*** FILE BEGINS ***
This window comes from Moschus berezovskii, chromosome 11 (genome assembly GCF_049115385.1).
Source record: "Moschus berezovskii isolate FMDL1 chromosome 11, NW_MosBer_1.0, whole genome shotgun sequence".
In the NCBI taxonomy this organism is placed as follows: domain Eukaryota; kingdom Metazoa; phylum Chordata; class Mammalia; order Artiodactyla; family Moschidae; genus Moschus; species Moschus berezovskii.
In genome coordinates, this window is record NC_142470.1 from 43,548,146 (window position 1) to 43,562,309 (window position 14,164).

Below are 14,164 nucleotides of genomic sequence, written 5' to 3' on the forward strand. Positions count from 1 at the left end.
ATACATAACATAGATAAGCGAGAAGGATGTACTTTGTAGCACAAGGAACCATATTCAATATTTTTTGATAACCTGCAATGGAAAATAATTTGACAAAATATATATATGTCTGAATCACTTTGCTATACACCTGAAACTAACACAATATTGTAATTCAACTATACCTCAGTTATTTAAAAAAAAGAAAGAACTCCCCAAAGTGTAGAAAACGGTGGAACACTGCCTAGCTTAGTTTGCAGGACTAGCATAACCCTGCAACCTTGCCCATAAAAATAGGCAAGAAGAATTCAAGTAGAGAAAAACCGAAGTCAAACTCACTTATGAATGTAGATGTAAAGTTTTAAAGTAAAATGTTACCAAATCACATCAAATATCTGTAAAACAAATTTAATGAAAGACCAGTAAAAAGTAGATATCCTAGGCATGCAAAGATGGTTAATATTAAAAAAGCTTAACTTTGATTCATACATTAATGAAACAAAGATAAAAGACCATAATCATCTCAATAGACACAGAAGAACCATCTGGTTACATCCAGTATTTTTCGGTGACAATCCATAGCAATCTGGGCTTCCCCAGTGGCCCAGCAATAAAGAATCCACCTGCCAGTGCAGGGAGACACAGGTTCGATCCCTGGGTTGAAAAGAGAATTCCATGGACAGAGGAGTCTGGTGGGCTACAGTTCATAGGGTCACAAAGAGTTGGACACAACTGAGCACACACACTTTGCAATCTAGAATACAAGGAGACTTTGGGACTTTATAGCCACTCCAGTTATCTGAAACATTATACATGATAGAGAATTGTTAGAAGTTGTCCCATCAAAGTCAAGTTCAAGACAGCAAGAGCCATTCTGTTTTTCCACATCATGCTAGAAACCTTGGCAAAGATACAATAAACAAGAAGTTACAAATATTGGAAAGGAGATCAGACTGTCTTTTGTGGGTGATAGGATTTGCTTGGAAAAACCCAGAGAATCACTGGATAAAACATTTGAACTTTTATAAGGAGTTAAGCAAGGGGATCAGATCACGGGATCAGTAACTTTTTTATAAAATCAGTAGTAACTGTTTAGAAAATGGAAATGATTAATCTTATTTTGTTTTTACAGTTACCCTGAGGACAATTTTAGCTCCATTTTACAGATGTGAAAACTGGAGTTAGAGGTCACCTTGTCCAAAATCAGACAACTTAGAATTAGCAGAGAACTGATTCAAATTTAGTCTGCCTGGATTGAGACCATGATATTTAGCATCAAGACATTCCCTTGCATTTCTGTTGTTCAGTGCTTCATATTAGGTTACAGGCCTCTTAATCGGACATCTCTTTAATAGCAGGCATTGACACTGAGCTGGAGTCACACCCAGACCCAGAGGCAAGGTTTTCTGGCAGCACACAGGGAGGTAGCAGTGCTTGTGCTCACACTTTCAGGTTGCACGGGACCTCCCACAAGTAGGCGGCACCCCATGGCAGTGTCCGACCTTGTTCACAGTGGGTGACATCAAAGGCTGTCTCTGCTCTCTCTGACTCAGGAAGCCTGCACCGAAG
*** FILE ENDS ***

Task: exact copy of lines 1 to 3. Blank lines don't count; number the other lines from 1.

This window comes from Moschus berezovskii, chromosome 11 (genome assembly GCF_049115385.1).
Source record: "Moschus berezovskii isolate FMDL1 chromosome 11, NW_MosBer_1.0, whole genome shotgun sequence".
In the NCBI taxonomy this organism is placed as follows: domain Eukaryota; kingdom Metazoa; phylum Chordata; class Mammalia; order Artiodactyla; family Moschidae; genus Moschus; species Moschus berezovskii.